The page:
Researching Your Scottish Ancestry From 1855

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If you have Scottish roots, then you will find that there are extremely detailed records available for you to research. Let me give you some tips to get your family tree off to a flying start!

1) To start your research, you will need at least one name of an ancestor you know lived in Scotland in or after 1855. If you're not sure, speak to your relatives. It's amazing how much they might know!

2) Providing your ancestors lived in Scotland in or after 1855, you will be able to research the Civil Registrations. It was compulsory for people to register births, marriages and deaths from that time. It can be relatively straightforward to identify the appropriate documents if you have an idea of where they lived.

3) To start your research, it is best to get a marriage certificate if at all possible. If you know the names of the couple, it shouldn't be too difficult to identify the marriage record, even if you don't know when or where the marriage took place. It is very unlikely that there will be another couple with the same full names!

4) Once you have a Civil Marriage certificate (1855 onwards), you will see that the document provides a tremendous amount of valuable information. The age of the bride and groom are given, along with their addresses and occupations. The names and occupations of the parents of the couple are also given, which lets you go back a further generation.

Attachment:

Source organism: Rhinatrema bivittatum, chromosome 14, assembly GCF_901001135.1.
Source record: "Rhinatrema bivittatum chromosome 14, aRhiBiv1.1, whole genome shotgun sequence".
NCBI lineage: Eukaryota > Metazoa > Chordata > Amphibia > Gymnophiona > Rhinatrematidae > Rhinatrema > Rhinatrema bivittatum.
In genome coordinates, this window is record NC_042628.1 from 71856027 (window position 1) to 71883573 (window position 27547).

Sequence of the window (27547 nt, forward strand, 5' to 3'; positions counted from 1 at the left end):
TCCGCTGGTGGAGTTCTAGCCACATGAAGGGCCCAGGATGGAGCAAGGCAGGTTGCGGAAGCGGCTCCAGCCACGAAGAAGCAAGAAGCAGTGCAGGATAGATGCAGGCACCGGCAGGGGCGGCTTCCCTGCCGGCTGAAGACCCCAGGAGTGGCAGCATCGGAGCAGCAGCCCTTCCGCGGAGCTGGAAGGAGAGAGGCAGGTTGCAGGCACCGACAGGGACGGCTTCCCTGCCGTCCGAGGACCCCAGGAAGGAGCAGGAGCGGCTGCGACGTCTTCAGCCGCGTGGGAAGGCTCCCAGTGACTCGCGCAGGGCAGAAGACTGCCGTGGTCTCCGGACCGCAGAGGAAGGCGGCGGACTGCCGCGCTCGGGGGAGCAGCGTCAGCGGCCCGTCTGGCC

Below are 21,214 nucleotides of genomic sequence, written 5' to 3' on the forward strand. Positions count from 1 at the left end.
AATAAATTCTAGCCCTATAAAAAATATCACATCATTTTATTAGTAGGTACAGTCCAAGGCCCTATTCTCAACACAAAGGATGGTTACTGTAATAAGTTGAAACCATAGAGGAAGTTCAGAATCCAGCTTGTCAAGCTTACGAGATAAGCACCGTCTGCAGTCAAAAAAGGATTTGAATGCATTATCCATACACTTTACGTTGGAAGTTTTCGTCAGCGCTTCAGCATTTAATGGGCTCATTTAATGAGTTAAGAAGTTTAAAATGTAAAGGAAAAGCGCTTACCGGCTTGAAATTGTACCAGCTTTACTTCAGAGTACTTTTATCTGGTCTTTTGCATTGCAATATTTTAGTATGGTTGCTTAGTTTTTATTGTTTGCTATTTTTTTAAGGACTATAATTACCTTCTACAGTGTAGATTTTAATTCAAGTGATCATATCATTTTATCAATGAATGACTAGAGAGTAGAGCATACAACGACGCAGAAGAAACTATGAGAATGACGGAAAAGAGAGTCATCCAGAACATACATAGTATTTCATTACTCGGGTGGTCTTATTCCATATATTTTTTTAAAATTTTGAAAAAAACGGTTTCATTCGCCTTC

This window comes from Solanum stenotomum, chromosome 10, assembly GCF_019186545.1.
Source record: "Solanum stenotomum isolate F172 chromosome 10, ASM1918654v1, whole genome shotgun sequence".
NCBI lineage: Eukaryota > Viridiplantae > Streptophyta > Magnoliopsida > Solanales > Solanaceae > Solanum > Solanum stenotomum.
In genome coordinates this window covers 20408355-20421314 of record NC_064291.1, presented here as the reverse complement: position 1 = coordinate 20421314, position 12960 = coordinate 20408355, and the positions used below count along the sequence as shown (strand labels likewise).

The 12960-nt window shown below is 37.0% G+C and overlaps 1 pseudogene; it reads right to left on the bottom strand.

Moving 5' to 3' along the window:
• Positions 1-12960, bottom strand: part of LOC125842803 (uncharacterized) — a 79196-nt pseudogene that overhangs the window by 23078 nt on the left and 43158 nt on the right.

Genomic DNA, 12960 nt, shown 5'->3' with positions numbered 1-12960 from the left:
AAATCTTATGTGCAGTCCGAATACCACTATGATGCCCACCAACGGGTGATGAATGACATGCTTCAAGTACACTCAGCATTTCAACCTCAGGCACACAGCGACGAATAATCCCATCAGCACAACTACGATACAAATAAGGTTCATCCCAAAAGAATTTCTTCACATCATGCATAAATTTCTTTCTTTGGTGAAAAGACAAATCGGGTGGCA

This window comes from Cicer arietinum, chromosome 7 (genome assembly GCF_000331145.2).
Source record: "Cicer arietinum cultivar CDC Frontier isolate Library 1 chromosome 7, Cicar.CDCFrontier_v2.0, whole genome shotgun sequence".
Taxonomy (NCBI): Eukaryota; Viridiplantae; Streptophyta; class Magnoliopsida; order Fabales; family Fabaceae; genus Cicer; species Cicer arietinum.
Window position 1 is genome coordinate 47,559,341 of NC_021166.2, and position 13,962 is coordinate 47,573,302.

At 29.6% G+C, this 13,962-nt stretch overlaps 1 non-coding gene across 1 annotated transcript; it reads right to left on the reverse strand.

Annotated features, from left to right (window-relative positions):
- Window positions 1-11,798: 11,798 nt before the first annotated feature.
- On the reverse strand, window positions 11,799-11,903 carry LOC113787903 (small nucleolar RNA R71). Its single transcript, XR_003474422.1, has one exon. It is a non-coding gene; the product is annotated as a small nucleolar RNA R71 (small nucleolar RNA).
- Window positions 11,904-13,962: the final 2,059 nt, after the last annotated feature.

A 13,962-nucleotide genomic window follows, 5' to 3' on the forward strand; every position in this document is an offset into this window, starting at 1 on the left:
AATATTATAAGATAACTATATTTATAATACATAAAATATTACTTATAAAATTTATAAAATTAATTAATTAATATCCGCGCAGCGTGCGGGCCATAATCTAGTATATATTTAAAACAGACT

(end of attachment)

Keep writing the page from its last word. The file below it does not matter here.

5) If you know that your ancestor died in Scotland after 1855, you should be able to find the death certificate. If your ancestor was a married female, you can do a cross-reference search using both her married and maiden name. Read through the death certificate to confirm it is for the correct person! You will also be able to determine if she was still married at her time of death, (meaning that her husband died after her), or that she was a widow (establishing that the husband died before the wife). With these clues, you can then search for the husband's death record.

6) If you ancestor was born in Scotland in or after 1855, you should be able to locate the birth certificate. As well as the parents' names, you may also find details of their marriage. This is a wonderful bonus if the marriage took place before 1855, or if the marriage took place out of Scotland.

7) The census records provide a lot of valuable information. Census records available to the public start in 1841, and were carried out every 10 years. The most current available Scottish census is for 1901. These records show those living at home on census night, so you are able to identify whole families if you have an idea of where they were living in Scotland when the census was taken. These records give the occupants' age, address, relationship to the head of the household, place of birth and occupation. Please note however that the enumerator recorded the age that the householder gave him, so it might not be absolutely correct!